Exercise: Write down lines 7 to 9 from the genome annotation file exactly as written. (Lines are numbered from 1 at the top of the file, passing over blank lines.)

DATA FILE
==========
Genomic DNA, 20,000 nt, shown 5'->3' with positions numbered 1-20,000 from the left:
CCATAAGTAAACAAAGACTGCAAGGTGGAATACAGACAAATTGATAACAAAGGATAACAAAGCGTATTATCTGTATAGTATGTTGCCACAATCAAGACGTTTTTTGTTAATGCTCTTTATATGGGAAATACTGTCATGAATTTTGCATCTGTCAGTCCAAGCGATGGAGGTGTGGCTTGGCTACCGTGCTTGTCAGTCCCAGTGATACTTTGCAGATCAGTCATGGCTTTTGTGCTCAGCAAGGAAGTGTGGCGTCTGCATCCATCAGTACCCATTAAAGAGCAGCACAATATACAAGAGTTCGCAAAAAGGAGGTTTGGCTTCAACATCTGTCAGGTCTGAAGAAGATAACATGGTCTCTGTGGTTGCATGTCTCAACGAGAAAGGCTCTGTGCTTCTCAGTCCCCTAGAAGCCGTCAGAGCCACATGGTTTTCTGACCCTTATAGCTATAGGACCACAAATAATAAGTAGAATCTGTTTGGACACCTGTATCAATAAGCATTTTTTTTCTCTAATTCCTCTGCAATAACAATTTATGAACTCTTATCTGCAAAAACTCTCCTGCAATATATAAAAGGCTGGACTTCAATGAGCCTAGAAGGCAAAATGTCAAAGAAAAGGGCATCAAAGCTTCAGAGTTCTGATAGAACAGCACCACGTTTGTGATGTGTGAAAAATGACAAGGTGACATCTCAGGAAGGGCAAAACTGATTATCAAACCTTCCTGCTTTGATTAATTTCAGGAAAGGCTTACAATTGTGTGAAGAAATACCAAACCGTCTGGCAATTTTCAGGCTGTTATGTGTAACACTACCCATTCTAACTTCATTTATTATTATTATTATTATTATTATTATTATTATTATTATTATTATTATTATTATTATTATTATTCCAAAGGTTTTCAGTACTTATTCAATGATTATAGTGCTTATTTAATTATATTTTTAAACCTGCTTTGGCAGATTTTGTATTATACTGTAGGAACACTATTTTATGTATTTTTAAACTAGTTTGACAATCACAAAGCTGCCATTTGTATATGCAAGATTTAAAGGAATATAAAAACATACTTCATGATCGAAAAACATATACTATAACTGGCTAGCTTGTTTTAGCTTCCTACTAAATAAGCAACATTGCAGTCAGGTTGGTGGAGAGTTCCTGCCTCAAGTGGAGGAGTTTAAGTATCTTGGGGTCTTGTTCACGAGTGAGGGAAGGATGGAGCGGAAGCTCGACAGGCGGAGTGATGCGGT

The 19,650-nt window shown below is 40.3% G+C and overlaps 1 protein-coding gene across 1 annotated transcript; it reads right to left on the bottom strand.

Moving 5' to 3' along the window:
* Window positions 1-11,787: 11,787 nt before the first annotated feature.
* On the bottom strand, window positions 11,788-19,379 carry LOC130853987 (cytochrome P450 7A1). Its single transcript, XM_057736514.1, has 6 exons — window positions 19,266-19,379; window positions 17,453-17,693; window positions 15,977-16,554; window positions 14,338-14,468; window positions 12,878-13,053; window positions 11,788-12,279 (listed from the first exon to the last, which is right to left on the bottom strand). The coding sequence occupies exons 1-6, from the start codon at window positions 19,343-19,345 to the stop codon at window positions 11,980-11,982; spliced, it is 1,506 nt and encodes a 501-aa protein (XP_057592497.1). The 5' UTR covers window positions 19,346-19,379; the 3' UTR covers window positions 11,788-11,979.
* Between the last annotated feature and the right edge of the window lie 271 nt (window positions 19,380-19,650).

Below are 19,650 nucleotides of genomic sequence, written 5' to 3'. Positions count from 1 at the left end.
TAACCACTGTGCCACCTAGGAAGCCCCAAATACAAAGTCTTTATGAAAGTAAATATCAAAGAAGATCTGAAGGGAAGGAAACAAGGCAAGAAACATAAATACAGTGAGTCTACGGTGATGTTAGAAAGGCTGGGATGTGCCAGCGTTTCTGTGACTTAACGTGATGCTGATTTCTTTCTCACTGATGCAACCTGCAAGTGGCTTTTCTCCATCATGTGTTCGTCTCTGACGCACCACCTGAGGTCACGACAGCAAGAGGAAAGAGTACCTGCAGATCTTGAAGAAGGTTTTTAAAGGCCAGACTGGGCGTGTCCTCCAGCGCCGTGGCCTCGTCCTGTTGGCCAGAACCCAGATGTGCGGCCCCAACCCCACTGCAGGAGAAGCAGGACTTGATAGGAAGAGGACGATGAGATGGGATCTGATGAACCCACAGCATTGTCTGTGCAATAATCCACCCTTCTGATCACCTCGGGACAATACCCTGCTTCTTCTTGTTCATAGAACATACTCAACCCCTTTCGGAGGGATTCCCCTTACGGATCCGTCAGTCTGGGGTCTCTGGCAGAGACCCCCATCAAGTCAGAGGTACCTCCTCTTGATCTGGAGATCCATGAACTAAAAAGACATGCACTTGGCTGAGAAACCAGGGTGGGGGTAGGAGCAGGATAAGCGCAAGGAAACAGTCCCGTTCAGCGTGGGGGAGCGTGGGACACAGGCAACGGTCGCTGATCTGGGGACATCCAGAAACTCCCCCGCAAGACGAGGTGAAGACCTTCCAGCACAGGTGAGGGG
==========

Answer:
* Between the last annotated feature and the right edge of the window lie 271 nt (window positions 19,380-19,650).

Below are 19,650 nucleotides of genomic sequence, written 5' to 3'. Positions count from 1 at the left end.
TAACCACTGTGCCACCTAGGAAGCCCCAAATACAAAGTCTTTATGAAAGTAAATATCAAAGAAGATCTGAAGGGAAGGAAACAAGGCAAGAAACATAAATACAGTGAGTCTACGGTGATGTTAGAAAGGCTGGGATGTGCCAGCGTTTCTGTGACTTAACGTGATGCTGATTTCTTTCTCACTGATGCAACCTGCAAGTGGCTTTTCTCCATCATGTGTTCGTCTCTGACGCACCACCTGAGGTCACGACAGCAAGAGGAAAGAGTACCTGCAGATCTTGAAGAAGGTTTTTAAAGGCCAGACTGGGCGTGTCCTCCAGCGCCGTGGCCTCGTCCTGTTGGCCAGAACCCAGATGTGCGGCCCCAACCCCACTGCAGGAGAAGCAGGACTTGATAGGAAGAGGACGATGAGATGGGATCTGATGAACCCACAGCATTGTCTGTGCAATAATCCACCCTTCTGATCACCTCGGGACAATACCCTGCTTCTTCTTGTTCATAGAACATACTCAACCCCTTTCGGAGGGATTCCCCTTACGGATCCGTCAGTCTGGGGTCTCTGGCAGAGACCCCCATCAAGTCAGAGGTACCTCCTCTTGATCTGGAGATCCATGAACTAAAAAGACATGCACTTGGCTGAGAAACCAGGGTGGGGGTAGGAGCAGGATAAGCGCAAGGAAACAGTCCCGTTCAGCGTGGGGGAGCGTGGGACACAGGCAACGGTCGCTGATCTGGGGACATCCAGAAACTCCCCCGCAAGACGAGGTGAAGACCTTCCAGCACAGGTGAGGGG